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From arrests of journalists to future bans on protests: Is Trump’s America all about gagging dissent?

Last week, reports surfaced stating that Republican legislators were teaming up to propose laws which would make peaceful protests illegal in Washington, Michigan, Iowa, Minnesota and North Dakota.

Written by Radhika Iyengar |
January 27, 2017 1:17:21 pm

Donald Trump, US president Donald Trump, Trump, Trump Twitter, Donald Trump on Twitter, Donald Trump-Gmail, private email, Donald Trump-hackers, world news, Indian Express

Within the United States of America, a strange kind of angst and uncertainty has begun to seethe. When Donald J. Trump was elected as the new President, the country almost immediately erupted into protests. Marches and rallies are the hallmark of a democracy. Terrifyingly so however, plans are being designed to bulldoze over one’s freedom to protest, even if the protest is non-violent.

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Last week, reports surfaced stating that Republican legislators were teaming up to propose laws which would make peaceful protests illegal in Washington, Michigan, Iowa, Minnesota and North Dakota. Those who’ participate in such marches would be penalised with prison terms and fines. One of the bills proposed is by the Republicans in North Dakota ( that states that if a motorist “accidentally” hits, injures or kills a protester who is obstructing a public road, the motorist will not be penalised.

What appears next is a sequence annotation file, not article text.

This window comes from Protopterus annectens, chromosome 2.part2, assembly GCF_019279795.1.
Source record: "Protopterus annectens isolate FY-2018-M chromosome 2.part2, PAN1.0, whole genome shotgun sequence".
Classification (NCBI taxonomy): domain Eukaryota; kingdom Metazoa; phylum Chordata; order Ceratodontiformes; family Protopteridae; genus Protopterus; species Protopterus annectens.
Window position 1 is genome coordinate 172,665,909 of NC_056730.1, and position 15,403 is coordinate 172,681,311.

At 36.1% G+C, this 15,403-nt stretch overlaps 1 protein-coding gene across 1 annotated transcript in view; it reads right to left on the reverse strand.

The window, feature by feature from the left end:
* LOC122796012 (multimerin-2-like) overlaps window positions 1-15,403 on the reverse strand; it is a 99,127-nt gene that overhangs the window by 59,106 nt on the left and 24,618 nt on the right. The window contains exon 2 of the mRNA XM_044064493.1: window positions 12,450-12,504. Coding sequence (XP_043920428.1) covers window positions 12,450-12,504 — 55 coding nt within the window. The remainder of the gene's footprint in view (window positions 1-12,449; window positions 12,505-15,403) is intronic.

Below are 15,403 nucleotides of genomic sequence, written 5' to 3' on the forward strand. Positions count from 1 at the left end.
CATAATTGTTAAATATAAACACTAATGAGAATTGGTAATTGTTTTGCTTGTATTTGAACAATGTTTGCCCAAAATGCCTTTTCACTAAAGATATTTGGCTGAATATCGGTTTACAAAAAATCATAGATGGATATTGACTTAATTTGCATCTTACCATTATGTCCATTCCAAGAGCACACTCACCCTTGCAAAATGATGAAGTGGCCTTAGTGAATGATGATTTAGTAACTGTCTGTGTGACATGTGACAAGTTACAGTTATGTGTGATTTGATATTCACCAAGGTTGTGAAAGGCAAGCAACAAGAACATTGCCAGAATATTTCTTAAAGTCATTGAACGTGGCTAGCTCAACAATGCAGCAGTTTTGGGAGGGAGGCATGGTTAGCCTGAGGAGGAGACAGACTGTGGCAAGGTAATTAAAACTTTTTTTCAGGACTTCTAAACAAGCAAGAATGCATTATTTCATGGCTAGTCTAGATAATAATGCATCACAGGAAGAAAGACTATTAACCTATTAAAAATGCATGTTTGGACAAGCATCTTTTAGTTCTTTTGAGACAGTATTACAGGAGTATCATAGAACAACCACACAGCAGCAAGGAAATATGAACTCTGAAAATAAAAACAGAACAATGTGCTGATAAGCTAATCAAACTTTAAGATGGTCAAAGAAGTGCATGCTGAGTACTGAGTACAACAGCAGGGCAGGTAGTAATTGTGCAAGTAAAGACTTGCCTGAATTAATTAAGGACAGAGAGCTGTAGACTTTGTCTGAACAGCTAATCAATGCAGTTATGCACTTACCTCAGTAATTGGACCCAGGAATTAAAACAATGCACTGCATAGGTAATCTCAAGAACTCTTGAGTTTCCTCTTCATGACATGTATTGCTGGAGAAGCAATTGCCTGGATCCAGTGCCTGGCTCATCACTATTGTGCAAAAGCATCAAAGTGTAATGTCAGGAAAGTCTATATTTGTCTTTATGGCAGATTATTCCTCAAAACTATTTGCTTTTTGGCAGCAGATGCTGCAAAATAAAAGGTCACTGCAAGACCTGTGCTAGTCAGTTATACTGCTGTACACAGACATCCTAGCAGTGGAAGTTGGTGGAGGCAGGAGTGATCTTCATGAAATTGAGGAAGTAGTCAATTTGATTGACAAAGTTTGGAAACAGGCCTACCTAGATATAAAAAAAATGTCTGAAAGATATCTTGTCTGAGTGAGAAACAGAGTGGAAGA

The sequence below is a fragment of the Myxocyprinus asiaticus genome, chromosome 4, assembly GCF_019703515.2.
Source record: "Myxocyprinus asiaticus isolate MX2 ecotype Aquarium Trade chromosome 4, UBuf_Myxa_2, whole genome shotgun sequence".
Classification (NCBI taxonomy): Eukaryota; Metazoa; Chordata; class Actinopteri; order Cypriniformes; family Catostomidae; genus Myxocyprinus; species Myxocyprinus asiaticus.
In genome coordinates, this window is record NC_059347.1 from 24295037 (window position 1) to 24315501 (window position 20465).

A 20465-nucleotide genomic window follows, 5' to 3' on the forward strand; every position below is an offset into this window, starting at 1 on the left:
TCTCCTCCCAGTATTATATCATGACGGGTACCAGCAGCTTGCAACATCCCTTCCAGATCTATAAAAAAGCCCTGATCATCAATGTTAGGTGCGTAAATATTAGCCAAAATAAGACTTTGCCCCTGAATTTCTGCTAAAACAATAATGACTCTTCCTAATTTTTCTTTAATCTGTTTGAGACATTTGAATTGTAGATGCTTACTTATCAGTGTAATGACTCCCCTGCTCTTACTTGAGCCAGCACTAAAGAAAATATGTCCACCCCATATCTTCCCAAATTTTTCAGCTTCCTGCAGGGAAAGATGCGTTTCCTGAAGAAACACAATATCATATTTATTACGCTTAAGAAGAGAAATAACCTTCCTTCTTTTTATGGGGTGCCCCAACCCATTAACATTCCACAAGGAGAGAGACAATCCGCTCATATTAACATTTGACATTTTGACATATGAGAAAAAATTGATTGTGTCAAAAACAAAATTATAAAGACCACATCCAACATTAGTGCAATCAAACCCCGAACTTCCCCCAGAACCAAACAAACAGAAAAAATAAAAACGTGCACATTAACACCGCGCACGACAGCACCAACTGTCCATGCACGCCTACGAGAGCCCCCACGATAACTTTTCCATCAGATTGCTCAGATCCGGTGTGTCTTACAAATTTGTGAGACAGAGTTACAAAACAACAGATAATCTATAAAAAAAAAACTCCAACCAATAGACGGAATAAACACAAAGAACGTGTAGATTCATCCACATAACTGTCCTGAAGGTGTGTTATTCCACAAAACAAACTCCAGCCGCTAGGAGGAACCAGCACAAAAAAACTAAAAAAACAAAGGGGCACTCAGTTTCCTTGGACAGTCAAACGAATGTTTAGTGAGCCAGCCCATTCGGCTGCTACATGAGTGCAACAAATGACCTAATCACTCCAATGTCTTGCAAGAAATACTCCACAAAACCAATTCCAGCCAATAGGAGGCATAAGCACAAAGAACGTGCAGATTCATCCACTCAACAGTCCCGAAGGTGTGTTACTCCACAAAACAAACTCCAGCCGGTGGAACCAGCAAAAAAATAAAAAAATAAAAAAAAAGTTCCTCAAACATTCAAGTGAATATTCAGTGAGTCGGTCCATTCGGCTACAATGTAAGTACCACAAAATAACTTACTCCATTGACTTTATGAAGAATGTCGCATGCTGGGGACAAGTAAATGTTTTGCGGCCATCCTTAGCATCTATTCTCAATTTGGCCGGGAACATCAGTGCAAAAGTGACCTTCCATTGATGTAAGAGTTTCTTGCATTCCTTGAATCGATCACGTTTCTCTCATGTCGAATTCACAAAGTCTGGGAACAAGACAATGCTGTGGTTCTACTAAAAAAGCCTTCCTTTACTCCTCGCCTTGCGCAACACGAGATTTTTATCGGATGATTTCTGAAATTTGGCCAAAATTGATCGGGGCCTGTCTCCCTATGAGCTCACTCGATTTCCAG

This is the new America. This is Trump’s America, where any form of dissent will be suffocated. The press, which is the most crucial, empowered monolith that protects and upholds the foundation of American democracy is being sledgehammered. Trump’s distaste for the US press, anchored in derision and ridicule, has been evident since the day he began running the presidential race. Since then however, the distaste has metamorphosed into an acerbic, targeted attack through a series of Twitter outbursts. But the most disturbing attack was when the President held his first press conference, and in what seemed like an unfiltered diatribe, he lashed out at the press calling it many a things, including a “failing pile of garbage”. On Thursday, Trump’s Chief Strategist Steve Bannon went ahead and said that the US media should “keep its mouth shut”.

Till now, Trump’s attack on the press was limited to vocal and textual slingshots. Last Friday however, the Trump administration took the attack to the ground by pulling out certain journalists (including a photojournalist and a documentary producer) who had covered Trump’s inauguration protests and charged them with felony. Two arrests took place last Friday, and four more journalists were charged this week, for apparently being a part of the demonstration that involved the vandalizing of property during Trump’s swearing-in ceremony.  If convicted, these media persons will face a 10-year prison term and expected to pay a fine of $25,000.